A lot or a little?
The parents' guide to what's in this TV show.
What parents need to know
Parents need to know that this reality show features re-enactments of convicted criminals escaping from prison, which often include brutish violence that sometimes leaves inocent victims dead. Once free, the criminals sometimes assault police officers in their efforts to stay on the outside. Viewers hear about the prison breaks in great detail from the criminals themselves, who have been recaptured. There’s no swearing, drinking, or sex, but the nature of the series makes it better for teens and older.
What's the story?
Facing years behind bars, sometimes multiple life-sentences, the convicts in BREAKOUT make the desperate, daring choice to escape. This reality series features interviews with the criminals (back in prison after they’ve been recaptured), who describe their dangerous schemes in detail. Actors re-create the incidents, showing the tense situations as the cons make their break for freedom.
Is it any good?
Breakout must be meant as a cautionary tale, showing the folly of trying to escape the long arm of the correctional system. But it faces a nearly insurmountable problem: creating the kind of drama needed to make the show entertaining forces the viewer to side with the criminals. Rooting for the guards would be too dull, but pulling for the escapees makes no sense, because these are bad people. They are behind bars for a reason, and their escape plans sometimes leaves guards injured, or worse. In their after-the-fact interviews, the escapees seem to show remorse for their actions, but it’s hard to take them seriously. Does anyone expect them to say anything else?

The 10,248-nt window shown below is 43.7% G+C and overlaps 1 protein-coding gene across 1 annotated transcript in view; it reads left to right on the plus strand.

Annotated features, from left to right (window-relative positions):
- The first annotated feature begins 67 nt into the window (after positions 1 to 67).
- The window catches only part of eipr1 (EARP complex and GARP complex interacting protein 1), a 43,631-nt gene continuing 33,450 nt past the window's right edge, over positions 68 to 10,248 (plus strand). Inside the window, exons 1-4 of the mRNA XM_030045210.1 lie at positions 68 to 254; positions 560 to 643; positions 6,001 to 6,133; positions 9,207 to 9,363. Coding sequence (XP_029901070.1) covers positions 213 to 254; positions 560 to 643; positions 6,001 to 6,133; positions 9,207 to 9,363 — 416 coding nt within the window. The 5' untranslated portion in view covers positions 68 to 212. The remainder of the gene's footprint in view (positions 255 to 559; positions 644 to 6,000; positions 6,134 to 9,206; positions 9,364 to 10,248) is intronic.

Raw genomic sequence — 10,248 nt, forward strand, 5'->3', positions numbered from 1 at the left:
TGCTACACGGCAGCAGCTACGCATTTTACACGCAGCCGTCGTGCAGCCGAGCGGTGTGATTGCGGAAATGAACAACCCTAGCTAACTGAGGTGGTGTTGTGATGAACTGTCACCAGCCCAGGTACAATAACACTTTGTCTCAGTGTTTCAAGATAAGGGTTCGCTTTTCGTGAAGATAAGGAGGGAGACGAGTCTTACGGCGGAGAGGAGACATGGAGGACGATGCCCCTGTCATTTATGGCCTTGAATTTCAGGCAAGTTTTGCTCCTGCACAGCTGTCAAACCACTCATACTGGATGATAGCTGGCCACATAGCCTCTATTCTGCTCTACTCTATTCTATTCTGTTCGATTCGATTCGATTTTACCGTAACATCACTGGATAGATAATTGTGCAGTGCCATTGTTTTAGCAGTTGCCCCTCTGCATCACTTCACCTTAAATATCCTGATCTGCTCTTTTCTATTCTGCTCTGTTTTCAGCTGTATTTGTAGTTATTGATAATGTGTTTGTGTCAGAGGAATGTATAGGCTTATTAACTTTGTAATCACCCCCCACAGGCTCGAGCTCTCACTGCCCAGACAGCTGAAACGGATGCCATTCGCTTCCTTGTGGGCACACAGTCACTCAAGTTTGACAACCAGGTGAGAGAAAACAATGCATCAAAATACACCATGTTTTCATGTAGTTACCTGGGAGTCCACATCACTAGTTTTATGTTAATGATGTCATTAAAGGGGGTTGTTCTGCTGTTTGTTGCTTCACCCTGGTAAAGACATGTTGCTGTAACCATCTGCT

Jailbreaks are a classic movie genre; the plans are complex, there’s so many things that can go wrong, there’s a lot on the line. It’s hard to make a bad breakout show. But there’s a reason most of them are about prisoners of war. The viewer needs to empathize with the escapees, to hope they get out. But that’s hard to do with real criminals. The series is well crafted, and the stories are dramatic -- it’s just tough to make this topic into entertainment.
Talk to your kids about ...
Families can talk about shows that focus on real criminals. What purpose does a show like this serve? Does it glamorize the experiences of criminals, or does it teach a lesson about complying with the law? Who do you sympathize with while watching the show, and why? What impact did the violence in the show have on you?
How does this show, about convicted criminals, compare to some of the classic breakout movies and TV shows about wartime prisoners?
If you were sentenced to a long stretch behind bars, would you want to escape? Once on the outside, what kind of life does an escaped prisoner face while on the run?
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